DSC_0236It occurred to me that I’d developed a kind of ritual when it came to hotel rooms, something that upon reflection hasn’t changed in quite a while. As far as I can tell I developed it back when I was travelling the USA which I can only assume was because of the multitude of different places we stayed in over the course of the month we spent over there. The reasons for it are simple: I need to know what facilities I have access to and, in the event of the absence, arrange for alternatives. I’m sure this isn’t unique to me either but it was quite interesting to see what habits I had ingrained in myself over the past couple years.

For instance, and this might be a telltale sign of my generation, the first thing I’ll do will be to seek out what kind of Internet connection I have at my disposal. For the most part I’m bound for disappointment, as is the case with my current accommodation ($10 for 24 hours, 700MB limit), but the process of discovering what I’ve got to work with can be quite fun. If I’m in a particularly vindictive move I’ll bust out my network scanner tools and see how well their Internet access scheme has been set up (which, if you’re wondering, hotels seem to be getting better at) but for travel in Australia I’ll usually just tether to my phone.

The next one, which is something of a guilty pleasure of mine, is to crawl through the various pay TV channels to see if they have any of my favorites on them. If Discovery is on there then I’m guaranteed to binge on it for at least an hour each night, usually at the cost of a decent night’s sleep. It gets even worse when you consider just how bad most of the programming on there is and how much of it is continuous repeats but for some reason when I’m in a hotel room that’s one of my top things to do.

I also have to inspect the bed to see if I’ve ended up with a proper bed or the notorious faux-queen (as pictured above). My fellow giants will understand just how irritating those kinds of beds are, especially if they’re paired with an equally tragic mattress.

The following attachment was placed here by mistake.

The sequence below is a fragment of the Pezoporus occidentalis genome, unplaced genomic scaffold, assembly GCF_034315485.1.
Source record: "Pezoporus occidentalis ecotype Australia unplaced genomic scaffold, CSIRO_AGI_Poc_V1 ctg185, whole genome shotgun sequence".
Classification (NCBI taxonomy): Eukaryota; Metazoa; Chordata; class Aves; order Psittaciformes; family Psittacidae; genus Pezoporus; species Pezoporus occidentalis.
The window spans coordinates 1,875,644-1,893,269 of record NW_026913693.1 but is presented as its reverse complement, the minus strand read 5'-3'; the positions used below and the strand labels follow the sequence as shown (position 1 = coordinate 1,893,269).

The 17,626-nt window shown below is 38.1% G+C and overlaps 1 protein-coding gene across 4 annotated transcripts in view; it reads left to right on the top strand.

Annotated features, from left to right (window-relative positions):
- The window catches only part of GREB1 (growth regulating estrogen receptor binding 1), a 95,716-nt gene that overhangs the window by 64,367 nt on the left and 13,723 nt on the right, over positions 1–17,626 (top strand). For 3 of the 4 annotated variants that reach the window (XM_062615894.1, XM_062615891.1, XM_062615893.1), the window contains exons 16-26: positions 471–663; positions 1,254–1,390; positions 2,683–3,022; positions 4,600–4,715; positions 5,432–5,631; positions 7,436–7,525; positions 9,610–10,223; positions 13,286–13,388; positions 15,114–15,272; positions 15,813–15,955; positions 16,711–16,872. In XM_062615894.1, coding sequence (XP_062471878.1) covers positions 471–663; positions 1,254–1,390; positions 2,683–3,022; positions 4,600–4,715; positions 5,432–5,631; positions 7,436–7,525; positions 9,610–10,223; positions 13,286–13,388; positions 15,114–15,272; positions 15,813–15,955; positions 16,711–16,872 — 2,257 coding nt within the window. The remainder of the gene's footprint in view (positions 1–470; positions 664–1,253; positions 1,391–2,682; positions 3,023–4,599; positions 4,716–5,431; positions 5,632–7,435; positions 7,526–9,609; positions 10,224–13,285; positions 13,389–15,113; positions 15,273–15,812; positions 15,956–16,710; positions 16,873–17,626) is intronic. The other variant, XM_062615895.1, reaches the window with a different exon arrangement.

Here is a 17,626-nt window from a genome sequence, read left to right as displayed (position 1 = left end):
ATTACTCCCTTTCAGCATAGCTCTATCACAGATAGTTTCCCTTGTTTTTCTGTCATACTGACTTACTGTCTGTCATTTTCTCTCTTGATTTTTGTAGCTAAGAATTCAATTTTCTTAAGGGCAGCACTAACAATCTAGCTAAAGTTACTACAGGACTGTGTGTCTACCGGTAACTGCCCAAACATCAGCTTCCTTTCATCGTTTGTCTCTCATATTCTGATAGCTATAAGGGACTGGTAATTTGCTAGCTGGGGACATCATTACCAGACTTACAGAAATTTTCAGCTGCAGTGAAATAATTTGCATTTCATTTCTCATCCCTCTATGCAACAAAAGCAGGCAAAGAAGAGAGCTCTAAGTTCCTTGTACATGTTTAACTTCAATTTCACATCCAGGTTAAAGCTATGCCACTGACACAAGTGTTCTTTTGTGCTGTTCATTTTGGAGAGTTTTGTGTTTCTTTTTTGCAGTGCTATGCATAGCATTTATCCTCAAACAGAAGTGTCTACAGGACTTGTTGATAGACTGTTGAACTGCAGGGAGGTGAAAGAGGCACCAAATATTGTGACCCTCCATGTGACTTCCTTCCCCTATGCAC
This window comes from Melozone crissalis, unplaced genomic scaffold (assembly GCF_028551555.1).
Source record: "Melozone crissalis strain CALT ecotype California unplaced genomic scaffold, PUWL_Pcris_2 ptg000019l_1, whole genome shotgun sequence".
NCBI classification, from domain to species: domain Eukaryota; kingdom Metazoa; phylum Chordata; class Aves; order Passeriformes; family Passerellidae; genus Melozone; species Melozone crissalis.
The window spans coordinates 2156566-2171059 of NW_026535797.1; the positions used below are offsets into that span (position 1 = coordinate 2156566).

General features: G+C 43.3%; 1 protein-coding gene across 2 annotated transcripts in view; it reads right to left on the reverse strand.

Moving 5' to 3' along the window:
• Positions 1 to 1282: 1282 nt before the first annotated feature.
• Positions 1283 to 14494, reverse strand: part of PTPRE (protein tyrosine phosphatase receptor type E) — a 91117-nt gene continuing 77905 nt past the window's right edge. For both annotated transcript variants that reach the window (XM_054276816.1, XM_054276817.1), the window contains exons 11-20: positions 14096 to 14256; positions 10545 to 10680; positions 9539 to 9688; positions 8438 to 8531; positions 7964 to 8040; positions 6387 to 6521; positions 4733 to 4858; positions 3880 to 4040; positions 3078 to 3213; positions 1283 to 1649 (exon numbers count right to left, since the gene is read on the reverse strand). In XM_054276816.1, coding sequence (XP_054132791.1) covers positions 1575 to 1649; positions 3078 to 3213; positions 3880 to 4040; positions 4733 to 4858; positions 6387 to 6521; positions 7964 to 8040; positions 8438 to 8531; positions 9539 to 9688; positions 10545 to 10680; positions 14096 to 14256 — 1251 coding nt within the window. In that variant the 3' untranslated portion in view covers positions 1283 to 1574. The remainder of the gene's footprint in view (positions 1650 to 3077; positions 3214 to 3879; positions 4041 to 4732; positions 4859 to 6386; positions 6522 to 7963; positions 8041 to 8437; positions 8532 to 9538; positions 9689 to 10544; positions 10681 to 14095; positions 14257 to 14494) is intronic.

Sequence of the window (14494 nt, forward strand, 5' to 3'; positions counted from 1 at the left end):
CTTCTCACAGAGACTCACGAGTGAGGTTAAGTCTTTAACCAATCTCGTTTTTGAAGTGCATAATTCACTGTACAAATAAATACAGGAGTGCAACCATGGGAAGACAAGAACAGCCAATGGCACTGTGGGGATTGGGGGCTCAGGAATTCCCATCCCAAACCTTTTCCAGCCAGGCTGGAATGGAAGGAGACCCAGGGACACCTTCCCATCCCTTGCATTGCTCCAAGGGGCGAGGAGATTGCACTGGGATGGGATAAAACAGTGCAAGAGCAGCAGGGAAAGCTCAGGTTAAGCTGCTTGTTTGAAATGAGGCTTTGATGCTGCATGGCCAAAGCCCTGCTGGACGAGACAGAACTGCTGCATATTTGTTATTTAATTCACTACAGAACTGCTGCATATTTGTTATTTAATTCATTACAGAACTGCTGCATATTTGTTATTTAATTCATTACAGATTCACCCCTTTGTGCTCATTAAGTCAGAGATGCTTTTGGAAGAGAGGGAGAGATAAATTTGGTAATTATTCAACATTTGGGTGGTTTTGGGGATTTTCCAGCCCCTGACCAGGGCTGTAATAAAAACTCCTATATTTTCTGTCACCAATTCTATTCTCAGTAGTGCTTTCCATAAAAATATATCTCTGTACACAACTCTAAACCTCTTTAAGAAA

I think this whole thing just caught me off guard because I didn’t really think of something I¬†had to do after every check in but thinking back to all my stays the first hour or so spent in the room is almost always spent methodically going through each of those items. Is this something that you do? (please say yes, I don’t need another thing that I might be potentially OCD about).


New Orleans: Day 5 and 6

I had that feeling, you know the one, when you wake up and everything just feels a little…off. It wasn’t due to any self inflicted torment (although that is the reason why this post is a day late, which I’ll get into later) but it felt distinctly like the beginnings of a cold, almost on cue for the same time I did this last year. Great, I thought, I’m going to have to ride out the last day of the conference a blithering mess and then be that guy on the plane that gets everyone sick. Thankfully though that particular feeling didn’t last long , although the extreme humidity outside and the near freezing temperatures inside didn’t do much to help that along.


The sessions I had lined up with a specific topic in mind (I wanted to dive into the backup/disaster recovery stuff that they just put into Azure) turned out to be complete wastes of time. One of them being another vendor junket and another a 400 (expert) level class that was realistically a 200 (beginner) class and the only reason I could think of for it being labelled as such was due to the over-inflated ego of the presenter. The final one was interesting to a point, but I’d already seen the majority of it through various other sessions that were tangentially related. Thankfully the interview I did with Don Jones turned out quite well despite me not really knowing what to do, which can be wholly attributed to the fact that Don is a really switched on guy.

However this was only a small part of the day since tonight was the closing party which promised to be quite an amazing event.

After we’d all filed our posts for the day and rested up a little bit we trundled down to the Mercedes Superdome to get our drink on courtesy of Microsoft. There was no shortage of entertainment with all attendees greeted by a marching band at the door and the main floor thriving with people in front of a live band. We spent most of the night checking out the various side shows they had running (like a hand writing analyzer, the one that doesn’t use science) whilst slowly making our way through a good chunk of Microsoft’s booze. That was all mere distraction however as they announced the “special guest” they had been alluding to all evening.

Tina Turner.


Now don’t get me wrong, the instant her name was said the entire TechEd population flocked to the center stage so she still has drawing power, but the performance that followed afterwards can only be described as atrocious. Sure I enjoyed myself, and so did a lot of other people there I’m betting, but I’d hazard a guess that most of them enjoyed it for all the wrong reasons. Indeed it was a bizarre performance in its own right as she didn’t have a band and, whilst all credit should be given to her for not lip syncing, she was essentially singing over the top of her own performance. You could do worse when you’re pushing 70 though.